A gratitude journal sharpens your skills. The first time I suggested it to one of my coaching clients, he tactfully suggested I set my hair on fire. (Well, no, he was quite polite. But I could feel the shock wave over the phone. This was no girly-man.) But he kept up the gratitude journal. I promise my clients anonimity, so I can’t quote his entries, but they started simple and got quite complex. It was working for him, too.

Here’s what he wrote to me this morning:
“You can tell your tough-guy clients that when I got laid off, the journal had mentally prepared me to view it as a blessing and an opportunity rather than a death sentence.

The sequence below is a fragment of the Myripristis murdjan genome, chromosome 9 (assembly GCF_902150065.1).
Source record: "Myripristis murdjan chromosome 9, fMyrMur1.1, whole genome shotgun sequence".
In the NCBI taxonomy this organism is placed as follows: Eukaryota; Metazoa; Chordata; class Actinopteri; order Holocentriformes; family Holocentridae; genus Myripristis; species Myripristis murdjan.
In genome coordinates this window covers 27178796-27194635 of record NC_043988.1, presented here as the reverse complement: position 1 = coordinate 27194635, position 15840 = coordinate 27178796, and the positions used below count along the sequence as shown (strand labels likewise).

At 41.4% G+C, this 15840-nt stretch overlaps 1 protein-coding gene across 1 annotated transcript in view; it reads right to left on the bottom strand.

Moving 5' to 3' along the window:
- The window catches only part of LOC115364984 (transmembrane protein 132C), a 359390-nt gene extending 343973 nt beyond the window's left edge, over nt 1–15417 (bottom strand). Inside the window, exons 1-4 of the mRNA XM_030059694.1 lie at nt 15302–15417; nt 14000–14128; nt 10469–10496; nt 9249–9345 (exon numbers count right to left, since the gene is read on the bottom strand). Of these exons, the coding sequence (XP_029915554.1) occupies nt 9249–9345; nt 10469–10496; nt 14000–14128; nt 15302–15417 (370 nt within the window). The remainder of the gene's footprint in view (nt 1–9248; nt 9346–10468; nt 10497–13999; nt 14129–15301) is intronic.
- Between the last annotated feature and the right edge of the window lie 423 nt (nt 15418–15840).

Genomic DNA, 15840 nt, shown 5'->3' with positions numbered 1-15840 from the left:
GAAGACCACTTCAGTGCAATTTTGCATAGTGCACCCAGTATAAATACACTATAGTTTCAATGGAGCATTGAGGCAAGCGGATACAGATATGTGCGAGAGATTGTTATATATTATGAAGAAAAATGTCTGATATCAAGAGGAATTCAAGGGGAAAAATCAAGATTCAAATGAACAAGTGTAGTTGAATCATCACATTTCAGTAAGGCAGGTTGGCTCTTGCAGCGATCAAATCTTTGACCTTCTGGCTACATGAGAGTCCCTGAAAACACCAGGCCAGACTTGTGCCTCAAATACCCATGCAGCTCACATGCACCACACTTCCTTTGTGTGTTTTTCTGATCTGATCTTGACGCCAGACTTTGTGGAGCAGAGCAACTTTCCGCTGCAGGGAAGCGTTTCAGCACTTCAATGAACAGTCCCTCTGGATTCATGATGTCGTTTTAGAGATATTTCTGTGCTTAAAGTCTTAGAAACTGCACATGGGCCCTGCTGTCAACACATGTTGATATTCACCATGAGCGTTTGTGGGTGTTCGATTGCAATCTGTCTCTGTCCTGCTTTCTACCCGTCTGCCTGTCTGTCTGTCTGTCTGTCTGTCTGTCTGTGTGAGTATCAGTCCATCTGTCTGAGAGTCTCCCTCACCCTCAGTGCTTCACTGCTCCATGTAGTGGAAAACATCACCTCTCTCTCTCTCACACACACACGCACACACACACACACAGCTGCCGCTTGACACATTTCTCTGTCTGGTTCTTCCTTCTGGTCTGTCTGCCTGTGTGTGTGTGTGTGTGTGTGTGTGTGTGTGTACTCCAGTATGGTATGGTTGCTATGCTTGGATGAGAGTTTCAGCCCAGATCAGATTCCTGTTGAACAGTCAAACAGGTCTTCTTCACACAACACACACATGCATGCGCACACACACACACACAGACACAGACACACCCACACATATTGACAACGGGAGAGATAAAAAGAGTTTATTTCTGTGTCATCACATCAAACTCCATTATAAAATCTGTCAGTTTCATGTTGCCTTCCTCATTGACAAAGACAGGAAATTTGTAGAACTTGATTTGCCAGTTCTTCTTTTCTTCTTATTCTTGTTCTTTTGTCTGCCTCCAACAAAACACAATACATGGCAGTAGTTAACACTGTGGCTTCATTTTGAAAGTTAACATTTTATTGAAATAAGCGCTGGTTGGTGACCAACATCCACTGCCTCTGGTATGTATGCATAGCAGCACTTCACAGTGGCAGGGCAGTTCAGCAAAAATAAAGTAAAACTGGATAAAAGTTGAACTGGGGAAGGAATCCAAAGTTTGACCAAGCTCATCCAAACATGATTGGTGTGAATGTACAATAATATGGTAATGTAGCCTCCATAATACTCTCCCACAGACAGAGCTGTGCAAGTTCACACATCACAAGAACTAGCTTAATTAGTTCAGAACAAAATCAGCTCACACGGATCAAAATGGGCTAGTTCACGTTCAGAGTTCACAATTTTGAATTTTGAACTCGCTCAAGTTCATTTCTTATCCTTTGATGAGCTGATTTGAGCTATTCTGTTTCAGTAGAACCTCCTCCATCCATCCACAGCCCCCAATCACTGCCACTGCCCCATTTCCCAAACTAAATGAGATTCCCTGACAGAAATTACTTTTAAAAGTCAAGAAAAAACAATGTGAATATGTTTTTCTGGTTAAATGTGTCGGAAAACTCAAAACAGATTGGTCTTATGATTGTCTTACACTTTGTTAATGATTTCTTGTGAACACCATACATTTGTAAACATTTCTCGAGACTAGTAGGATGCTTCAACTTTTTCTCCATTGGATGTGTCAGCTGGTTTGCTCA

It allowed me to think clearly and focus on what I really wanted to do. Kind of like boot camp mentally prepares a “green” soldier for his first combat mission.”

Thanks so much for letting me know. You and I discovered the same thing about gratitude–it’s not a new age emotion, it’s a business tool. Particularly if you own your own business.

Note: Tips for keeping a gratitude journal.

—Quinn McDonald is a certified creativity coach and a life coach who specializes in guiding people through transitions. She holds workshops on writing, corporate culture, and giving presentations. See her work at

Her other website, Raw-Art-Journals, is about her art life. Follow Quinn on Twitter.

10 Questions to Ask Your Coach